Wednesday, 18 May 2011

Rock Choir: Singing for the Missing

Singing is amazing. It’s a universal language and has the power to make us smile or move us to tears. And those of us who sing with Rock Choir know better than most just how powerful a song can be.
Almost 10,000 Rock Choir members, from all corners of Great Britain, gathered at Wembley Arena on Sunday 15 May for a mass sing, a gathering of like-minded choir members, thrilled to be performing at the UK’s premier music venue.
Rock Choir members don’t just sing, however. We are passionate about supporting two amazing British charities: Refuge and Missing People. Four hundred of us sang at the recent Miles for Missing People 10k Run in Regent’s Park and met and heard from the suffering parents, friends and families of the missing. It verges on the impossible to imagine your child, sibling, friend or classmate going missing; seeing that empty chair at the dinner table, the abandoned desk in the classroom or the jacket gathering dust by the door. So perhaps it’s up to us, those that are lucky enough never to have experienced this kind of suffering to support those who have.
Among all the high-adrenalin excitement and fun at Wembley we shared a quiet moment for Missing People. Posters featuring missing children were handed out to everyone in the Arena. Mine showed a schoolgirl smiling at the camera, a lock of brown hair escaping from her ponytail. The information on the poster explained that she was Carmel Fenech, sixteen years old, missing since 1998. With a jolt I realised that this pretty teenager would now be a grown woman, perhaps with children of her own. Other posters showed the familiar face of Madeleine McCann, another a curly-haired toddler and another a boy with a haircut you'd recognize as popular 5 years ago.
As we held up our posters, silence fell over the huge crowd leaving us all with our own quiet thoughts. Perhaps we thought about our own families and vowed to hug our children tighter that evening, to tell our partners that we love them or to contact an old friend.
With that thought in mind, the 25th of May marks International Missing Children’s Day and Missing People is urging Twitter enthusiasts to take part in “The Big Tweet for Missing Children.” The charity Missing People will be tweeting an appeal for a different missing child every 30 minutes for 24 hours on their official Twitter @missingpeople account. All you have to do to show your support is retweet one, some, or all of @missingpeople’s appeal tweets using the hash tag #IMCD as they go out. If you have a Twitter account you can join in over the 24 hour period and if you’re not on Twitter yet, think about setting up an account in time for the 25th. It’s fun and easy to do. Let’s make #IMCD trend!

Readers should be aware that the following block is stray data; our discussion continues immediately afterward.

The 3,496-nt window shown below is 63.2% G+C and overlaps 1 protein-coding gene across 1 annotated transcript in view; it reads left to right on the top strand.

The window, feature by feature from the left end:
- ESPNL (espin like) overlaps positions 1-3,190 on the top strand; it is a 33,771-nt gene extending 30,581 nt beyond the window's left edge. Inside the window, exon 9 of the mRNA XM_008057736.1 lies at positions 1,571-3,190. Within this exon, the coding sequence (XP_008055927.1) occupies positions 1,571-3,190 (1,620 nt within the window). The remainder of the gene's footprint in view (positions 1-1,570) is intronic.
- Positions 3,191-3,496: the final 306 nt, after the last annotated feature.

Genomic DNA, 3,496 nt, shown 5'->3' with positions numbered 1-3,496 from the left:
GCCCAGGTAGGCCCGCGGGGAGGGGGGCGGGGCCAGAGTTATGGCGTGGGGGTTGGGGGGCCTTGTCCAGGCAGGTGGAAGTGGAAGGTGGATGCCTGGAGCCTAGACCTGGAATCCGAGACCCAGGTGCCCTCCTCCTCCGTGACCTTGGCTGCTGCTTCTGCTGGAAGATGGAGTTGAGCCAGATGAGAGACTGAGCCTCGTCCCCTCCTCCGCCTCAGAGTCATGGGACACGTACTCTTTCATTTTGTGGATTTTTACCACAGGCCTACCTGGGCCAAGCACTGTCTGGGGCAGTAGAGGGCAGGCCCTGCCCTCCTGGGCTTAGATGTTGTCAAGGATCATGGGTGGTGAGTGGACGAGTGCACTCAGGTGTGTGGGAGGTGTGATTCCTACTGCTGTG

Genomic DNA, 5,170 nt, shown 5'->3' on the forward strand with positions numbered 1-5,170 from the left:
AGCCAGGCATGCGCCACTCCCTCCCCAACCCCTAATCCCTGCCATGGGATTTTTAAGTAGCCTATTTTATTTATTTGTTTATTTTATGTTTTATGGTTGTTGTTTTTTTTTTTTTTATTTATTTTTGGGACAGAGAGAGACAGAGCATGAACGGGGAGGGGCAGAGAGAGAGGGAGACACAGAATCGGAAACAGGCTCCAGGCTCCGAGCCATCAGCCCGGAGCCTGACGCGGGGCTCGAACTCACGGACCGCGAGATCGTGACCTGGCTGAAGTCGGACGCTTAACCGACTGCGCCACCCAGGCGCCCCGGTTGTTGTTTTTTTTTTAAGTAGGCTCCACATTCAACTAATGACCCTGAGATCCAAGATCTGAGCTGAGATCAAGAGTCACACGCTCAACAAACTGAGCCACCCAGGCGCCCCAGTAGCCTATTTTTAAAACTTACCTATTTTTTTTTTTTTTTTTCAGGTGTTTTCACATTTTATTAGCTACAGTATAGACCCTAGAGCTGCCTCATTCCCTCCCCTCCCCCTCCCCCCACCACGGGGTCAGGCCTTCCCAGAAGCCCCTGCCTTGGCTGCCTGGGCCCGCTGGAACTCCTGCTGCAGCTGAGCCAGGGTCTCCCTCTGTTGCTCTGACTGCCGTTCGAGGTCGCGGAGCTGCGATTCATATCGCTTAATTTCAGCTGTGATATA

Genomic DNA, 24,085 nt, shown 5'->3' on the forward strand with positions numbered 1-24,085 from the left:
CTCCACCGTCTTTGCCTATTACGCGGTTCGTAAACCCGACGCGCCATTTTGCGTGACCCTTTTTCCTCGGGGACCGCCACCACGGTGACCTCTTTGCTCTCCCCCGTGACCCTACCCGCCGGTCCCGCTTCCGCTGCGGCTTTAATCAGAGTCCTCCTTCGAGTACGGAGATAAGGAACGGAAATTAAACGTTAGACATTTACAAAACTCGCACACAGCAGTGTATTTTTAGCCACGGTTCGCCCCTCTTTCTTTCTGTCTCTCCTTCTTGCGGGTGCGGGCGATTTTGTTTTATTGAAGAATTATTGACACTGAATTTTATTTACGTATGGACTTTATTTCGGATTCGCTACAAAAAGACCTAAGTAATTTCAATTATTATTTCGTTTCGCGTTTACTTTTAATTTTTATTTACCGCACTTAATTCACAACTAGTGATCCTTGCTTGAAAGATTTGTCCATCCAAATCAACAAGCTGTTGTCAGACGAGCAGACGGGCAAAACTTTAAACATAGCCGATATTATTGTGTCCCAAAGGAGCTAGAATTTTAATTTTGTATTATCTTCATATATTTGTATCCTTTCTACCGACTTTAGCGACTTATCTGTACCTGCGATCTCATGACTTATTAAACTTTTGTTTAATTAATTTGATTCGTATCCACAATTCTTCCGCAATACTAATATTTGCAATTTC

When I got home on Sunday evening the voices of thousands of voices in ringing in my ears and the memory of singing with special guests Debra Stephenson, The Soldiers and star of the Go Compare adverts, Wynne Evans, I found a crumpled poster at the bottom of my bag. A dark haired teenager smiles back at me and I’m reminded that there won’t be a homecoming for many of these missing youngsters.
There’s a line in one of my favourite Rock Choir songs, Elton John’s “Don’t Let the Sun Go Down On Me”:
‘These cuts I have, they need love to help them heal.’
If singing can help to heal the wounds of those left behind in any way, then I’m proud to be a member of Rock Choir supporting Missing People.
By Sian Rowland
Member of Rock Choir
Supporter of Missing People
For more information about The Big Tweet for Missing Children, visit

1 comment:

  1. I heard your choir sing at the 'Miles for Missing People Run 2011'. You have chosen a very important charity - Missing People - to be your charity partner.


Someone is reported missing every 90 seconds in the UK. The Missing Blog aims to give a voice to all those affected by this issue.

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The charity Missing People is a lifeline when someone disappears. To find out more about Missing People and ways that you can support the charity visit

Call or text the charity Missing People for free on 116 000, 24/7 if you or anyone you know is affected by a disappearance.